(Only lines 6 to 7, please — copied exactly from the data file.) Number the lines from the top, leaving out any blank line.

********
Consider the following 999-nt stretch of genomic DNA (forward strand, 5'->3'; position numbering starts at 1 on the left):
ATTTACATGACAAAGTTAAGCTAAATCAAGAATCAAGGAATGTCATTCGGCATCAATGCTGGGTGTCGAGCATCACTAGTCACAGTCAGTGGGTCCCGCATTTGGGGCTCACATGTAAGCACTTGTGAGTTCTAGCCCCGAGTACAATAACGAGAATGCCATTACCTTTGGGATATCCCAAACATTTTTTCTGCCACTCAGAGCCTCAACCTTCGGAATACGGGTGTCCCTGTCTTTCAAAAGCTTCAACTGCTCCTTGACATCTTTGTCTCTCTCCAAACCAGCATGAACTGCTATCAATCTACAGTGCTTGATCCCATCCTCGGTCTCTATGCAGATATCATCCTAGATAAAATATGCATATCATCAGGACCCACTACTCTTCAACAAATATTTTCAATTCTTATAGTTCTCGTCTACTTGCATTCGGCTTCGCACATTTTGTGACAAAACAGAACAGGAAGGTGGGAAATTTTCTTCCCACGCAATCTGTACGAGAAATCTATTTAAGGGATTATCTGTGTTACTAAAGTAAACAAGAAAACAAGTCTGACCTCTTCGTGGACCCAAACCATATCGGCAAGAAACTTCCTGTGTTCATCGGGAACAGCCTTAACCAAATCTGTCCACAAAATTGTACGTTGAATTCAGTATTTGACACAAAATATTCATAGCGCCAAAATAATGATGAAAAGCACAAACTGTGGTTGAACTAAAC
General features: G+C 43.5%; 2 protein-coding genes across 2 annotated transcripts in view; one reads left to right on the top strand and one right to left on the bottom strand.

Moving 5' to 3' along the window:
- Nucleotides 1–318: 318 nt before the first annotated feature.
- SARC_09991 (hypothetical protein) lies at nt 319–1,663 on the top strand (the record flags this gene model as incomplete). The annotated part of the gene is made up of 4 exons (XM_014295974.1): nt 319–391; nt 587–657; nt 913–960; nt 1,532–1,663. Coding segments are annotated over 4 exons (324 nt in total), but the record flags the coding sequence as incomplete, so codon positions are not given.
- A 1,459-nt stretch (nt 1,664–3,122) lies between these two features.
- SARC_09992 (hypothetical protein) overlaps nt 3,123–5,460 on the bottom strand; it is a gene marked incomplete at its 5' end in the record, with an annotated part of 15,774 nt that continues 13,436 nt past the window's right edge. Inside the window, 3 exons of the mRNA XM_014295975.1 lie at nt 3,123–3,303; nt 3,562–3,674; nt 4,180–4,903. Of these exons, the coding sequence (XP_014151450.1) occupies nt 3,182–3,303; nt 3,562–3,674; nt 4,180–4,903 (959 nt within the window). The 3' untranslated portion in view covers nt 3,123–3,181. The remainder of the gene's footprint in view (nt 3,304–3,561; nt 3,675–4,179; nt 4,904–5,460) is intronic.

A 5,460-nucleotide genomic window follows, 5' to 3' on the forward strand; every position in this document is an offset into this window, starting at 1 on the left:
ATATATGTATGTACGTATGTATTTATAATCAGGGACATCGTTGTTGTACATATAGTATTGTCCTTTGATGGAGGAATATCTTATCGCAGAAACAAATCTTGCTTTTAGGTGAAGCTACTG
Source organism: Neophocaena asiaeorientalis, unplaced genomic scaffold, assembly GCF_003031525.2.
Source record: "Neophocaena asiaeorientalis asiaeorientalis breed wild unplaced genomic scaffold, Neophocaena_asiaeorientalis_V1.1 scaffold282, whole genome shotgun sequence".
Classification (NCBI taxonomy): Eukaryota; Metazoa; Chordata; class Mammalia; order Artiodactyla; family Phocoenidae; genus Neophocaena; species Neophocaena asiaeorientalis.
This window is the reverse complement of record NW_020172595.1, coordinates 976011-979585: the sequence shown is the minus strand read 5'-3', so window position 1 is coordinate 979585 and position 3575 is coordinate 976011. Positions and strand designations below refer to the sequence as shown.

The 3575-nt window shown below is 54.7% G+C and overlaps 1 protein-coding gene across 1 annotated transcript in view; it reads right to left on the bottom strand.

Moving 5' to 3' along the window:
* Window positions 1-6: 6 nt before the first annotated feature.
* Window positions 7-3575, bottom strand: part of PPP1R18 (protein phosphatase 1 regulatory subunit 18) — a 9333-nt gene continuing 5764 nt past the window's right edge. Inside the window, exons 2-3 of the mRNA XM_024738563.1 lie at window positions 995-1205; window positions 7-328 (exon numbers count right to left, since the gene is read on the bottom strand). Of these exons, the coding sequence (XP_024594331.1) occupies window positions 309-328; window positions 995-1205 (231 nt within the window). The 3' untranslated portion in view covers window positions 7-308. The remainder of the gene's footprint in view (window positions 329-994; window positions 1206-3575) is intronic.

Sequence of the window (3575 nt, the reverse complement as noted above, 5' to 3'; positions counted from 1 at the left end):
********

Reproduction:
- SARC_09991 (hypothetical protein) lies at nt 319–1,663 on the top strand (the record flags this gene model as incomplete). The annotated part of the gene is made up of 4 exons (XM_014295974.1): nt 319–391; nt 587–657; nt 913–960; nt 1,532–1,663. Coding segments are annotated over 4 exons (324 nt in total), but the record flags the coding sequence as incomplete, so codon positions are not given.
- A 1,459-nt stretch (nt 1,664–3,122) lies between these two features.